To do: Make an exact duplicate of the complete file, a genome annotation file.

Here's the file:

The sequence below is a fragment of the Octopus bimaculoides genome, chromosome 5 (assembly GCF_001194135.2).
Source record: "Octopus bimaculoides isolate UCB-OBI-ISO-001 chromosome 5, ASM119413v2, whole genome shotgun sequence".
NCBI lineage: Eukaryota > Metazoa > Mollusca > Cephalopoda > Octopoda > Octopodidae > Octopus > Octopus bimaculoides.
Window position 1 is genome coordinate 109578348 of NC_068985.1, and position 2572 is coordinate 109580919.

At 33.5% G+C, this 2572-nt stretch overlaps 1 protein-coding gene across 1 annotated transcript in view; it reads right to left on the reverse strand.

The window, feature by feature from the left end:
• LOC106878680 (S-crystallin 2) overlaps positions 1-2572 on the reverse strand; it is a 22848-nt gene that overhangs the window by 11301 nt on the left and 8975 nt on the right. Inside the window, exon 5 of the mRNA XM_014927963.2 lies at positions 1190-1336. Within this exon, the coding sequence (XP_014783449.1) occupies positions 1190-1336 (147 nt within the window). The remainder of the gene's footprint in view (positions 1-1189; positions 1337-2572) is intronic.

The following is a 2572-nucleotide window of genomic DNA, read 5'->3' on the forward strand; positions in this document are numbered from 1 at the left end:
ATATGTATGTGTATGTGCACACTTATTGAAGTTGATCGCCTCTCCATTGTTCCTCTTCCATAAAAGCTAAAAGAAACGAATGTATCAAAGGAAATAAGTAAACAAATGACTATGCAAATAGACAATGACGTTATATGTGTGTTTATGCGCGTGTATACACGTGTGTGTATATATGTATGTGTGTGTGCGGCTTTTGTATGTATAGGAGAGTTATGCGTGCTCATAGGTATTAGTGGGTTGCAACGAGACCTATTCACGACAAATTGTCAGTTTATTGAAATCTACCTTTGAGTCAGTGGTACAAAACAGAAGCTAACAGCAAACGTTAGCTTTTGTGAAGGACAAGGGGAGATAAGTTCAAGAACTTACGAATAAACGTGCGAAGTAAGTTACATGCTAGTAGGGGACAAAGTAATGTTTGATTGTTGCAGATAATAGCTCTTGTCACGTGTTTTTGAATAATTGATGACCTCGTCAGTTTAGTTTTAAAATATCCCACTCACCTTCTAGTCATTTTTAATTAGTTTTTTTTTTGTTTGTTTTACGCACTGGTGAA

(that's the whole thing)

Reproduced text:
The sequence below is a fragment of the Octopus bimaculoides genome, chromosome 5 (assembly GCF_001194135.2).
Source record: "Octopus bimaculoides isolate UCB-OBI-ISO-001 chromosome 5, ASM119413v2, whole genome shotgun sequence".
NCBI lineage: Eukaryota > Metazoa > Mollusca > Cephalopoda > Octopoda > Octopodidae > Octopus > Octopus bimaculoides.
Window position 1 is genome coordinate 109578348 of NC_068985.1, and position 2572 is coordinate 109580919.

At 33.5% G+C, this 2572-nt stretch overlaps 1 protein-coding gene across 1 annotated transcript in view; it reads right to left on the reverse strand.

The window, feature by feature from the left end:
• LOC106878680 (S-crystallin 2) overlaps positions 1-2572 on the reverse strand; it is a 22848-nt gene that overhangs the window by 11301 nt on the left and 8975 nt on the right. Inside the window, exon 5 of the mRNA XM_014927963.2 lies at positions 1190-1336. Within this exon, the coding sequence (XP_014783449.1) occupies positions 1190-1336 (147 nt within the window). The remainder of the gene's footprint in view (positions 1-1189; positions 1337-2572) is intronic.

The following is a 2572-nucleotide window of genomic DNA, read 5'->3' on the forward strand; positions in this document are numbered from 1 at the left end:
ATATGTATGTGTATGTGCACACTTATTGAAGTTGATCGCCTCTCCATTGTTCCTCTTCCATAAAAGCTAAAAGAAACGAATGTATCAAAGGAAATAAGTAAACAAATGACTATGCAAATAGACAATGACGTTATATGTGTGTTTATGCGCGTGTATACACGTGTGTGTATATATGTATGTGTGTGTGCGGCTTTTGTATGTATAGGAGAGTTATGCGTGCTCATAGGTATTAGTGGGTTGCAACGAGACCTATTCACGACAAATTGTCAGTTTATTGAAATCTACCTTTGAGTCAGTGGTACAAAACAGAAGCTAACAGCAAACGTTAGCTTTTGTGAAGGACAAGGGGAGATAAGTTCAAGAACTTACGAATAAACGTGCGAAGTAAGTTACATGCTAGTAGGGGACAAAGTAATGTTTGATTGTTGCAGATAATAGCTCTTGTCACGTGTTTTTGAATAATTGATGACCTCGTCAGTTTAGTTTTAAAATATCCCACTCACCTTCTAGTCATTTTTAATTAGTTTTTTTTTTGTTTGTTTTACGCACTGGTGAA